Prolonged Leisure Time Spent Sitting in Relation to Cause-Specific Mortality in a Large US Cohort

Am J Epidemiol. 2018 Oct 1;187(10):2151-2158. doi: 10.1093/aje/kwy125.


The majority of leisure time is spent in sedentary behaviors such as television viewing. Studies have documented that prolonged leisure-time sitting is associated with higher risk of mortality-total, cardiovascular disease, cancer, and "all other causes"-but few have examined the "other" causes of death in detail. To examine associations of leisure-time sitting with risk of specific causes of death, we analyzed data from the Cancer Prevention Study II (CPS-II) Nutrition Cohort, a prospective US cohort including 127,554 men and women who were free of major chronic disease at study entry, and among whom 48,784 died during 21 years of follow-up (1993-2014; median follow-up, 20.3 years, interquartile range, 4.6 years). After multivariable adjustment, prolonged leisure-time sitting (≥6 vs. <3 hours per day) was associated with higher risk of mortality from all causes, cardiovascular disease (including coronary heart disease and stroke-specific mortality), cancer, diabetes, kidney disease, suicide, chronic obstructive pulmonary disease, pneumonitis due to solids and liquids, liver, peptic ulcer and other digestive disease, Parkinson disease, Alzheimer disease, nervous disorders, and musculoskeletal disorders. These findings provide additional evidence for associations between a broad range of mortality outcomes and prolonged sitting time. Given the pervasive nature of sitting in the contemporary lifestyle, this study further supports the recommendation that encouraging individuals to reduce sedentary time may provide health benefits.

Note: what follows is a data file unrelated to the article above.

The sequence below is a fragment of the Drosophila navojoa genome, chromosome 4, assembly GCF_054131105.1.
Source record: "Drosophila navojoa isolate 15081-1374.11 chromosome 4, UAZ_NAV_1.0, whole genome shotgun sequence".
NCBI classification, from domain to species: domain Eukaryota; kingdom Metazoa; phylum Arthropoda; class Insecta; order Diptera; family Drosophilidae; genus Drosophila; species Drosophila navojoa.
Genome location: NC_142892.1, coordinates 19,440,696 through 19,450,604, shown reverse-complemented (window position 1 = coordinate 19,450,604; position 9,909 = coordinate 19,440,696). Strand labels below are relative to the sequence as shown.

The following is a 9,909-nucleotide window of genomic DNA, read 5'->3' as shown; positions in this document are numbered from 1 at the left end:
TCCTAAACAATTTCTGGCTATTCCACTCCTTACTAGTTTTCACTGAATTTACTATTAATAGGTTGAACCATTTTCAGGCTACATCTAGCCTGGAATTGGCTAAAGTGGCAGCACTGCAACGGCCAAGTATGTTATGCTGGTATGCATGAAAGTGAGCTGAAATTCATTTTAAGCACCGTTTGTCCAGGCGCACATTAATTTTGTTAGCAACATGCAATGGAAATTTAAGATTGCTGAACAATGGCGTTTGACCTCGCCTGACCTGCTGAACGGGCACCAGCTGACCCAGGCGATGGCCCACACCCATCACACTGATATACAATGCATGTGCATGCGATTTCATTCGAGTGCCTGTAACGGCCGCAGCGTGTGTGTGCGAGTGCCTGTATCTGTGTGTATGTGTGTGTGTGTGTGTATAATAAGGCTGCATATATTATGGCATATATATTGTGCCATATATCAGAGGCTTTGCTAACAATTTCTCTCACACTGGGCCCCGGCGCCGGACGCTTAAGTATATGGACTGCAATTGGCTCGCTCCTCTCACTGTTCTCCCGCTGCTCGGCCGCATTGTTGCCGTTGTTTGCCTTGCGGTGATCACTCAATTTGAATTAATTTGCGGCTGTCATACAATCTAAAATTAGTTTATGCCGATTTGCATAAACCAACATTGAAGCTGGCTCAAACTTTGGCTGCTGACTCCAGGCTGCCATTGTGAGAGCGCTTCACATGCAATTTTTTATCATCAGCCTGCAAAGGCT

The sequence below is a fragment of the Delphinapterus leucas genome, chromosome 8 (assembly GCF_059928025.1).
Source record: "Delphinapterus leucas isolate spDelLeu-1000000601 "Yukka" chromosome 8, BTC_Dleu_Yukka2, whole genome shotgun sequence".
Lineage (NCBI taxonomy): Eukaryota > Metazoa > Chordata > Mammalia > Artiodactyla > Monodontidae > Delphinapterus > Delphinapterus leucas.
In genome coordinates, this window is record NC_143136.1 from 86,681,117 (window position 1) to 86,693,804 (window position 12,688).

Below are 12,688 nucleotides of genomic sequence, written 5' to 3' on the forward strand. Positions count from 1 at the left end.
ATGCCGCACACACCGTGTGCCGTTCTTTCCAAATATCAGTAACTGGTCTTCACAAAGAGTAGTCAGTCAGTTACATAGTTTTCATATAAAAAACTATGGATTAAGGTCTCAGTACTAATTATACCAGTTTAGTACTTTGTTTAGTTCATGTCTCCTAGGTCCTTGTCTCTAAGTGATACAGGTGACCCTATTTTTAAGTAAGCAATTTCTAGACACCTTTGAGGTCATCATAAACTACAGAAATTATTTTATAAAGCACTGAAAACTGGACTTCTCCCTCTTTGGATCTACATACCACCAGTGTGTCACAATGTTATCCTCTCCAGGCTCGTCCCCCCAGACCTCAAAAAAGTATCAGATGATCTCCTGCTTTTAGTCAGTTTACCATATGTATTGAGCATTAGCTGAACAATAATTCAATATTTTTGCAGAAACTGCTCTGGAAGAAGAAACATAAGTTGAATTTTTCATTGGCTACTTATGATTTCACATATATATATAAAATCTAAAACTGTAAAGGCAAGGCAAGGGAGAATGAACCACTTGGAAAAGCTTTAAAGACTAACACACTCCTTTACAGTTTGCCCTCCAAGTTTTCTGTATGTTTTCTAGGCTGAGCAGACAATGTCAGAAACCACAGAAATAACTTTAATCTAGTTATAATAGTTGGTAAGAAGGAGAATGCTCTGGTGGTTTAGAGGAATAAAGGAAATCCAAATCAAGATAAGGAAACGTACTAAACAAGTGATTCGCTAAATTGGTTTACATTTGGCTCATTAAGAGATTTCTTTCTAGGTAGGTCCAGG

Publication types

  • Research Support, Non-U.S. Gov't

MeSH terms

  • Aged
  • Cause of Death / trends*
  • Female
  • Follow-Up Studies
  • Humans
  • Leisure Activities*
  • Male
  • Middle Aged
  • Multivariate Analysis
  • Prospective Studies
  • Risk Factors
  • Sedentary Behavior*
  • Time Factors*
  • United States / epidemiology